In fact it’s one very small part. This “bigger is better” mentality sets up unreal expectations and can cause stress and anxiety for folks of all genders and sexes. Even recent research has fallen short in looking at the whole picture when it comes to penis size. Science Magazine reports that while most research says that women are attracted to somewhat larger penis sizes, current studies don’t really tell the whole story. While many journalists latched on to the fact that a popular study reported women liking larger penis sizes, they left out the study's strongest overall conclusions. The women surveyed responded more positively to larger penises in association with other bodily traits, and they responded best overall to shoulder to hip ratios, unrelated to penises. Likewise, most studies are done using computer models or photographs, and they’re usually pants-on surveys about ‘attractiveness’ outside of a sexual context and do very little to account for what happens in real life. Basically, the studies we found proved that the women surveyed were attracted to tall computer generated human shaped drawings with slightly broad shoulders and large-ish penises. So, good news if you’re a computer generated drawing. And totally irrelevant if you’re made of human flesh.We get it, even armed with this information, there’s still a natural urge to compare. But even our scale for comparison is off. It’s been proven that most people who identify as men overestimate what the average penis size is by almost an entire inch. And an inch makes a difference! The average length for most folks is around 5 inches; about 90% of penises are somewhere between a half an inch of this measurement. So when most folks assume that the average is actually one inch larger it is, that leaves almost everybody feeling insecure.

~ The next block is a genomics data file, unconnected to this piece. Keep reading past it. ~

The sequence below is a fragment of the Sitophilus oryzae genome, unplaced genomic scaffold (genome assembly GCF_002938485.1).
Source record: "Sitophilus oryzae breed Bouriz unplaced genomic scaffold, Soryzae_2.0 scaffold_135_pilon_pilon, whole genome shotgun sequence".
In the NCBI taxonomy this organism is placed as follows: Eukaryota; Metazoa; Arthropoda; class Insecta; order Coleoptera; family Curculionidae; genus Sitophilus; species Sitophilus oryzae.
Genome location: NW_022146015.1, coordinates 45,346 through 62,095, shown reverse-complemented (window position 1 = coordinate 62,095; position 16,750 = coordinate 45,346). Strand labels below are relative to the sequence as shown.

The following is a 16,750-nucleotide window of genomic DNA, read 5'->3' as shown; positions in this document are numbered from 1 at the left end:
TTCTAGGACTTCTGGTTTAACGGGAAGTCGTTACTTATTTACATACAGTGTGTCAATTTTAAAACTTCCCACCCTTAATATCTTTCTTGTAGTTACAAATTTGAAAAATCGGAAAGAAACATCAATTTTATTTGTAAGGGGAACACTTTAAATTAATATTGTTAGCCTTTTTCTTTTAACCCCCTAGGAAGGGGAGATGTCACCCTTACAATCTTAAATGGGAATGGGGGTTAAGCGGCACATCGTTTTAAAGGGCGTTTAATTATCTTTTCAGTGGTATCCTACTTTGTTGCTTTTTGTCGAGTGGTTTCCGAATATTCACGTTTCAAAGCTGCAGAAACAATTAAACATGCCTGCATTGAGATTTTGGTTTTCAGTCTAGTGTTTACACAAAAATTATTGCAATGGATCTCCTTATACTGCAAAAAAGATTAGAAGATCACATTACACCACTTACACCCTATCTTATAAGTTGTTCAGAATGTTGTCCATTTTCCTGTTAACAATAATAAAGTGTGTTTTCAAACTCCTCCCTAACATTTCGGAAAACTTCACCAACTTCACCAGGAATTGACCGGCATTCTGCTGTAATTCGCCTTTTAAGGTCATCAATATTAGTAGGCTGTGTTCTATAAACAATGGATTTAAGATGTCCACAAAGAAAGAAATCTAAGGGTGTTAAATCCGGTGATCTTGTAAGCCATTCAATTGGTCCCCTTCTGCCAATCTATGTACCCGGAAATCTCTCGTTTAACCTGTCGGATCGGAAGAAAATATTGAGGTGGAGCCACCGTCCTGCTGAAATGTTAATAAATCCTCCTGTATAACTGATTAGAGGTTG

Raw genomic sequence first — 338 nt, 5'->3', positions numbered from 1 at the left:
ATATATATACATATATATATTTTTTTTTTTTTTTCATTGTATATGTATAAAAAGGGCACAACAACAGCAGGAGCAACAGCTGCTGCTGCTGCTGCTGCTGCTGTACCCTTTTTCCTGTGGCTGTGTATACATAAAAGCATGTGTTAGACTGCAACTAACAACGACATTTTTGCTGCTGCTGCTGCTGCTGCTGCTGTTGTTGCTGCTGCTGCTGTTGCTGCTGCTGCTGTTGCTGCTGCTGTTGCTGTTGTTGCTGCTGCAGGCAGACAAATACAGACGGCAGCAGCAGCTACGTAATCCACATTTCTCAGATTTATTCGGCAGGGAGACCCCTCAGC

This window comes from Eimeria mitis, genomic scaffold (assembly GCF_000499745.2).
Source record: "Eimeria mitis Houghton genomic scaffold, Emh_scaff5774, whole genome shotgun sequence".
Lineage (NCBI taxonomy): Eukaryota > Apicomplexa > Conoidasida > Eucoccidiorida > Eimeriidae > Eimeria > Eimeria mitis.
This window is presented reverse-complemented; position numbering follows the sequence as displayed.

This obsession with size also doesn’t take into consideration the other person in a sexual interaction, and how their anatomy can or cannot accommodate or be pleasured by a penis. An average anus or vagina can accommodate a 4-6 inch penis comfortably. Larger sizes may cause pain for some folks, especially folks with cervixes. And an anus is even less flexible. That isn’t to say that folks with larger-than-average penises aren’t good lovers or can’t have good, penetrative sex. It just means, that as a society, we're obsessed with an ideal that actually might be difficult both for people who fill it or whose partners do.